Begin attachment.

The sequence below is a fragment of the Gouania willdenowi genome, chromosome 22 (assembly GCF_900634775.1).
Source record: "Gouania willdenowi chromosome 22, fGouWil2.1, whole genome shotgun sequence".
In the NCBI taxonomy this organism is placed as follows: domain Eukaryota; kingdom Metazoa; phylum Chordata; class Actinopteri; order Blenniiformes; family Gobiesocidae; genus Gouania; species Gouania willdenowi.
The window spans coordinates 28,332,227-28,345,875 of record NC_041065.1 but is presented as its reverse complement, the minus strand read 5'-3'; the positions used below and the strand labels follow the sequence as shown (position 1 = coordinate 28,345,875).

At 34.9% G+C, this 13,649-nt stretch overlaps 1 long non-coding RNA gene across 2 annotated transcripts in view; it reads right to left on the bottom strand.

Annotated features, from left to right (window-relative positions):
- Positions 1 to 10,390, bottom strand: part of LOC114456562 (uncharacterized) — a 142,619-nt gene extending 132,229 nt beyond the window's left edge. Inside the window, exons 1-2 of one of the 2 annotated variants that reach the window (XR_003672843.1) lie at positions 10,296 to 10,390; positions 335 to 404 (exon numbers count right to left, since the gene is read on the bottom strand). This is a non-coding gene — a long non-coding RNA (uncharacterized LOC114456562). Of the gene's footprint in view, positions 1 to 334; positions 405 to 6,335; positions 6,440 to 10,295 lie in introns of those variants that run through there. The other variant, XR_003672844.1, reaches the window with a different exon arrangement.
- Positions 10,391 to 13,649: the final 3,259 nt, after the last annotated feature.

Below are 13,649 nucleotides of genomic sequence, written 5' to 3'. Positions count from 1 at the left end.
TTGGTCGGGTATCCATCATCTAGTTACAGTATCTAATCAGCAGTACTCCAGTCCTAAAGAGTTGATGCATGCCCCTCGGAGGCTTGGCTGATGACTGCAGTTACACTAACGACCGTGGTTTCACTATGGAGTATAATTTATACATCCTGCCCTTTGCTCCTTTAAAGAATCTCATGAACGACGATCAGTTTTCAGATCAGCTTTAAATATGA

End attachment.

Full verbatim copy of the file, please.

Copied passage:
The sequence below is a fragment of the Gouania willdenowi genome, chromosome 22 (assembly GCF_900634775.1).
Source record: "Gouania willdenowi chromosome 22, fGouWil2.1, whole genome shotgun sequence".
In the NCBI taxonomy this organism is placed as follows: domain Eukaryota; kingdom Metazoa; phylum Chordata; class Actinopteri; order Blenniiformes; family Gobiesocidae; genus Gouania; species Gouania willdenowi.
The window spans coordinates 28,332,227-28,345,875 of record NC_041065.1 but is presented as its reverse complement, the minus strand read 5'-3'; the positions used below and the strand labels follow the sequence as shown (position 1 = coordinate 28,345,875).

At 34.9% G+C, this 13,649-nt stretch overlaps 1 long non-coding RNA gene across 2 annotated transcripts in view; it reads right to left on the bottom strand.

Annotated features, from left to right (window-relative positions):
- Positions 1 to 10,390, bottom strand: part of LOC114456562 (uncharacterized) — a 142,619-nt gene extending 132,229 nt beyond the window's left edge. Inside the window, exons 1-2 of one of the 2 annotated variants that reach the window (XR_003672843.1) lie at positions 10,296 to 10,390; positions 335 to 404 (exon numbers count right to left, since the gene is read on the bottom strand). This is a non-coding gene — a long non-coding RNA (uncharacterized LOC114456562). Of the gene's footprint in view, positions 1 to 334; positions 405 to 6,335; positions 6,440 to 10,295 lie in introns of those variants that run through there. The other variant, XR_003672844.1, reaches the window with a different exon arrangement.
- Positions 10,391 to 13,649: the final 3,259 nt, after the last annotated feature.

Below are 13,649 nucleotides of genomic sequence, written 5' to 3'. Positions count from 1 at the left end.
TTGGTCGGGTATCCATCATCTAGTTACAGTATCTAATCAGCAGTACTCCAGTCCTAAAGAGTTGATGCATGCCCCTCGGAGGCTTGGCTGATGACTGCAGTTACACTAACGACCGTGGTTTCACTATGGAGTATAATTTATACATCCTGCCCTTTGCTCCTTTAAAGAATCTCATGAACGACGATCAGTTTTCAGATCAGCTTTAAATATGA